Mat Ishbia was a glue guy and a scrapper as a third-string point guard on a national championship men’s basketball team at Michigan State University in 2000. Now he’s leading some of his former teammates – and about 7,000 other employees – to a new kind of glory as president and CEO of United Wholesale Mortgage, the hottest company in one of the hottest industries in America right now.
Ishbia has led UWM rapidly to new heights of growth as a wholesale provider of mortgages to brokers nationwide that are stamping out approvals as quickly as they can make them to hundreds of thousands of Americans switching homes these days in a Covid-era boom that shows few signs of slowing down.
The markets got a chance to assess Ishbia’s accomplishments in January when UWM went public with a $16.1-billion valuation via a special purpose acquisition corporation. Ishbia’s 70-percent stake was worth more than $12 billion, making him one of America’s 50 richest individuals.
The 41-year-old Ishbia has transformed his father’s company from a sleepy small player to the No. 2 mortgage lender in America, one that is building a two-million-square-foot campus in Pontiac, Michigan; interviewing 300 people a day for new jobs; and counting on rising interest rates to favor it over the competition as the U.S. economic environment changes.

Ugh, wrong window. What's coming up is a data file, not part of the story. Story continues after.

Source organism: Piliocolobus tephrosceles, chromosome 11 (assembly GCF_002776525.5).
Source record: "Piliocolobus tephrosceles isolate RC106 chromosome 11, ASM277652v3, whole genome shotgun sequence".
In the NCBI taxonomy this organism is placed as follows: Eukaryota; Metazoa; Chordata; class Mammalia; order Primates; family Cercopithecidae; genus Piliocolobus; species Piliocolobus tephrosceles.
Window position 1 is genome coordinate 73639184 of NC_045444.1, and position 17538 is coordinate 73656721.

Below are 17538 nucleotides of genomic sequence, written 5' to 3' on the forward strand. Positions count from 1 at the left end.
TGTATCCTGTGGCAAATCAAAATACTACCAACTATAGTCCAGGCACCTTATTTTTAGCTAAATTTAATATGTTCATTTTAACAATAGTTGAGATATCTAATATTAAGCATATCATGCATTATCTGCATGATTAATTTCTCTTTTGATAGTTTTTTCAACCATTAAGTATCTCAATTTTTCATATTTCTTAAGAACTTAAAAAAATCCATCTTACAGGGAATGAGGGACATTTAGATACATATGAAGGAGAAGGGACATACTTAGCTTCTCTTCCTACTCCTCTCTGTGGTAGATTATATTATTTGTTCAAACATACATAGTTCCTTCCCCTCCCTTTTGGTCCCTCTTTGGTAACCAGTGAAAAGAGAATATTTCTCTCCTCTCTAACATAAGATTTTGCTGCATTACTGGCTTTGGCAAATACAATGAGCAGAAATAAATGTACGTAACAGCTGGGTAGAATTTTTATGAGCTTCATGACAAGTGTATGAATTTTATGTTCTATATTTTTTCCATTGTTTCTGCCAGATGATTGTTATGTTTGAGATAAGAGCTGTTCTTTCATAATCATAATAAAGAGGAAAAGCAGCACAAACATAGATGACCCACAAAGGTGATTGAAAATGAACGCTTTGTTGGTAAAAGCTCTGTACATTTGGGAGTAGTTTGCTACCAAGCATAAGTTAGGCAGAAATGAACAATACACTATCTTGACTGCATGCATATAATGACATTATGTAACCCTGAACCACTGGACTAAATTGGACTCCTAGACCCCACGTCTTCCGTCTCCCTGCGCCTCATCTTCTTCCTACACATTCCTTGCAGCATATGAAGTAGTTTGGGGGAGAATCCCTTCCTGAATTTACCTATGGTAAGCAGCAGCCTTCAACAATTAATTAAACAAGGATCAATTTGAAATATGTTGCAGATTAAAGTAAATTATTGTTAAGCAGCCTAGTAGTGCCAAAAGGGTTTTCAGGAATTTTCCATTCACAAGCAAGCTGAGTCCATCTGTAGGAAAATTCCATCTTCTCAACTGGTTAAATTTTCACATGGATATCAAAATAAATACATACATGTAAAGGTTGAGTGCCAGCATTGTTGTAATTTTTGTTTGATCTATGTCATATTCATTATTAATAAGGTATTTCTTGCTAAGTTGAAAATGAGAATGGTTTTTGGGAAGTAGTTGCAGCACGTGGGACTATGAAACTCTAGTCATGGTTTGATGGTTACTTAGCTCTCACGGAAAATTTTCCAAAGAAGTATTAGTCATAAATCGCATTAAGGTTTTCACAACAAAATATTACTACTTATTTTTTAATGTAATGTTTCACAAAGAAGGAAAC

Oh, yeah – the competition. You don’t tug on Superman’s cape, right? Well, Ishbia is going way beyond that and trying to dethrone crosstown professional nemesis Dan Gilbert, the fellow billionaire who’s been hailed as the economic savior of downtown Detroit and also is founder of Rocket Mortgage, America’s largest mortgage broker at the moment.
“I’m just competing; I’m a competitor,” Ishbia told Chief Executive not long after a front-page story in the Wall Street Journal highlighted his philanthropic rivalry with Gilbert involving their mutual alma mater. Ishbia recently made a $32-million gift to the MSU athletic department; then Rocket announced it had expanded its existing sponsorship of the Spartans with a new, five-year deal in which the basketball arena will be relabeled MSU Spartans Presented by Rocket Mortgage.
“We do things one way; what [Rocket] down [in Detroit] is doing is 180 degrees different from us,” Ishbia said. “They’re the opposite. We focus on our people; they take the opposite approach. We don’t get along. We don’t like each other. I respect them; I appreciate what they do. I have nothing but positive thoughts about them, but we want to compete with them.”
Actually, a more significant gambit by Ishbia in this growing competition with Rocket was his move in March to force independent brokers around the country to choose between sending prospective mortgage deals to UWM or to Rocket. If they wanted UWM to handle their deals, these brokers had to sign a document stipulating they would cease any business relationship with Rocket or with Wisconsin-based Fairway Independent Mortgage.
UWM trails Rocket in overall underwritings but is the nation’s largest wholesale lender. Ishbia alleged that Rocket and Fairway try to undercut the wholesale side of the mortgage industry in order to boost the retail side, where Rocket dominates, and to steal business from independent brokers, where UWM dominates. By the time of the mid-March deadline, UWM said, about 90 percent of the approximately 3,200 brokers who’d worked with both Rocket and UWM opted to remain with Ishbia’s company.